A new point of border conflict was added on Monday to the Lebanese-Israeli file after a pro-Hezbollah caretaker minister included the so-called “railway tunnel” established by the English army in the forties between Lebanon and Palestine, to the lingering border dispute between the two countries.
Caretaker Minister of Public Works and Transport Ali Hamieh included the issue under the title “the Occupied Naqoura tunnel”, to two other conflict border points of Shebaa Farms and Kfarshuba Hills, and to the disputed maritime areas where border demarcation is being negotiated under the UN auspices and US mediation.
“Our sovereign rights lie in our decision to restore every inch of the occupied tunnel, besides to our decision to restore our land and maritime borders too,” said Hamieh during a visit to Naqoura where the tunnel lies.
The tunnel was built by the English army between 1942 and 1944 to build a railway for rapid movement between Lebanon and Palestine.
It was closed in 1948 with the declaration of the state of Israel.
According to field sources in south Lebanon, “Israel closed the tunnel with a cement wall and placed concrete barriers inside it within a geographical spot located inside Lebanese territory.”
According to the former head of the negotiating delegation on the border with Israel, retired Major General Abdul Rahman Shehaitli, the tunnel lies in Lebanese territories and was closed by Israel, which is occupying the area where the tunnel is located, a long time ago.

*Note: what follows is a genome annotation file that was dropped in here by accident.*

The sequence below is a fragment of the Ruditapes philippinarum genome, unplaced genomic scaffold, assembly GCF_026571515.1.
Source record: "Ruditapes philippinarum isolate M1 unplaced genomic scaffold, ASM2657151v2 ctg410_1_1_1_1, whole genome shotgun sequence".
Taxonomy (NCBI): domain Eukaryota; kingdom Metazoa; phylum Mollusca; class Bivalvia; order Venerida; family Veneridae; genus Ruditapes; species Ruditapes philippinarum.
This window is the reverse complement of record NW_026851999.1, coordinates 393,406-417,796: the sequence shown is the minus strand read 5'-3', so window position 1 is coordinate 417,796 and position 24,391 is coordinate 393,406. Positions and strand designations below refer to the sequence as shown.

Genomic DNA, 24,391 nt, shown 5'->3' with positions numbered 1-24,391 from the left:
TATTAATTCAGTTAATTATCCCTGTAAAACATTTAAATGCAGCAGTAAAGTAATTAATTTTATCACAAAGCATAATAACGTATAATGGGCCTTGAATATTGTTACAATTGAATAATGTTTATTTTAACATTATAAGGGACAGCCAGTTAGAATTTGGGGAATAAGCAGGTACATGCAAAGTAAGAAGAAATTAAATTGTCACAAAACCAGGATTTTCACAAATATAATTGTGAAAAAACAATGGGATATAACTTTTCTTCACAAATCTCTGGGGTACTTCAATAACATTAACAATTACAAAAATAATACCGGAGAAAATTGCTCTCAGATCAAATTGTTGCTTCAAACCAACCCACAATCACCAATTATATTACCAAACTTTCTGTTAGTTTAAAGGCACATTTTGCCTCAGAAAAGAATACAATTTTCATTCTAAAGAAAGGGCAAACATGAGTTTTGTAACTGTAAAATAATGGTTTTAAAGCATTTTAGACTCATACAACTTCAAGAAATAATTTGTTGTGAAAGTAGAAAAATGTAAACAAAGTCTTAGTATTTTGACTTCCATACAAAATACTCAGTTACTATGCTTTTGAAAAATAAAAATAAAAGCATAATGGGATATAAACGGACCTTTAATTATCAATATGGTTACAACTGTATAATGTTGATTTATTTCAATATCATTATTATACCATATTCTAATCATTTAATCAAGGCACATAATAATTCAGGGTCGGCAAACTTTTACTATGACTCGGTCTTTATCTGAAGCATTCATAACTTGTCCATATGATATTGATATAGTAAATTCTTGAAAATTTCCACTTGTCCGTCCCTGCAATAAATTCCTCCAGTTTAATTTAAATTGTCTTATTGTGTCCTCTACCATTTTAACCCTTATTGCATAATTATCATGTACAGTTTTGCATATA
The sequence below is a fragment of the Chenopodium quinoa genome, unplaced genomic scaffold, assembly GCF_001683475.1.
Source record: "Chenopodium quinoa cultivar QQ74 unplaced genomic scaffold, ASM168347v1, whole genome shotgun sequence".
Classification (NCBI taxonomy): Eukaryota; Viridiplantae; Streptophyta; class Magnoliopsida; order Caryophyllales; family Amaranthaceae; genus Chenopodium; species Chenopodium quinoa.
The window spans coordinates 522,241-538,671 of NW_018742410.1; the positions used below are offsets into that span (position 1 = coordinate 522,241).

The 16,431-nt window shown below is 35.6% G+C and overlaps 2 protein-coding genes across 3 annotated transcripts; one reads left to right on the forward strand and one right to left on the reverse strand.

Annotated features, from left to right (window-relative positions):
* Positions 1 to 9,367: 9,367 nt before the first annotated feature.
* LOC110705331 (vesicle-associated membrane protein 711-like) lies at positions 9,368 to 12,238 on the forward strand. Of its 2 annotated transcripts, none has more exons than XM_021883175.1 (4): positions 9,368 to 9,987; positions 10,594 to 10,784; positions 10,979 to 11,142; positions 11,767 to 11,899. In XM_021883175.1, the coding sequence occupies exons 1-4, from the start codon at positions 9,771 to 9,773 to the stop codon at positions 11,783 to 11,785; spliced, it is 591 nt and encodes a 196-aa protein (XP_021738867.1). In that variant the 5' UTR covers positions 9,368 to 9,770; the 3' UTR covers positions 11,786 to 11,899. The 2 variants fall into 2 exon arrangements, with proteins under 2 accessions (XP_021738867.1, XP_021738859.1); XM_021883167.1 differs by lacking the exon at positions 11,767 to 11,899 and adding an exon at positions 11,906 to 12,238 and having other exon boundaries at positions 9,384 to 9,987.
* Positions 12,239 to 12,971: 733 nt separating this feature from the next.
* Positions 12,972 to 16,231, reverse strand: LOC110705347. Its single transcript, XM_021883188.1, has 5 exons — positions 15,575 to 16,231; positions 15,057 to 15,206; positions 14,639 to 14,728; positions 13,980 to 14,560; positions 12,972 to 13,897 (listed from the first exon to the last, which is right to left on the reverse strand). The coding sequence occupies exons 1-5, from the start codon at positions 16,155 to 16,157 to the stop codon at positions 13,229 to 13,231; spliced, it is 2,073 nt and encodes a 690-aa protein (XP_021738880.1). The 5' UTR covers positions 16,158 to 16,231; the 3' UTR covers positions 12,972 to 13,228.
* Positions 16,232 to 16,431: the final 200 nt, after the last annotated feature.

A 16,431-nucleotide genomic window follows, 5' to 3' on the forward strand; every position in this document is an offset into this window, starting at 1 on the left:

The Israeli side “is encroaching on Lebanese territory at this point,” he told Asharq Al-Awsat in remarks.
The tunnel is located directly on the coast of Naqoura (the farthest south of Lebanon), while the Israeli forces installed a gate to the east of it that “encroaches on Lebanese territory for a distance of about 30 meters as well,” he added.
“There is no dispute over the point, but Israel is now refusing to acknowledge it or allow the Lebanese to reach it. The point is still a pile of stones since 1923. The Israeli army installed the gate in front of it deep inside Lebanese territory in the year 2000 after the liberation of southern Lebanon,” Shehaitli noted.
During his visit to the tunnel, Hamieh said: “We are on Lebanese soil that is under Lebanese sovereignty…A study was conducted on the railway tunnel, which was built during the Second World War in 1942.” He added that “we are now in the process of preparing terms of reference for launching international bids for the establishment of resorts and facilities.”
“We will not give up an inch,” of the land or maritime borders, Hamieh said, “We also want our rights and borders in the tunnel until the last square meter.”
Anti-Hezbollah parliamentary sources said the issue adds a new dispute to the lingering border conflict between Lebanon and Israel.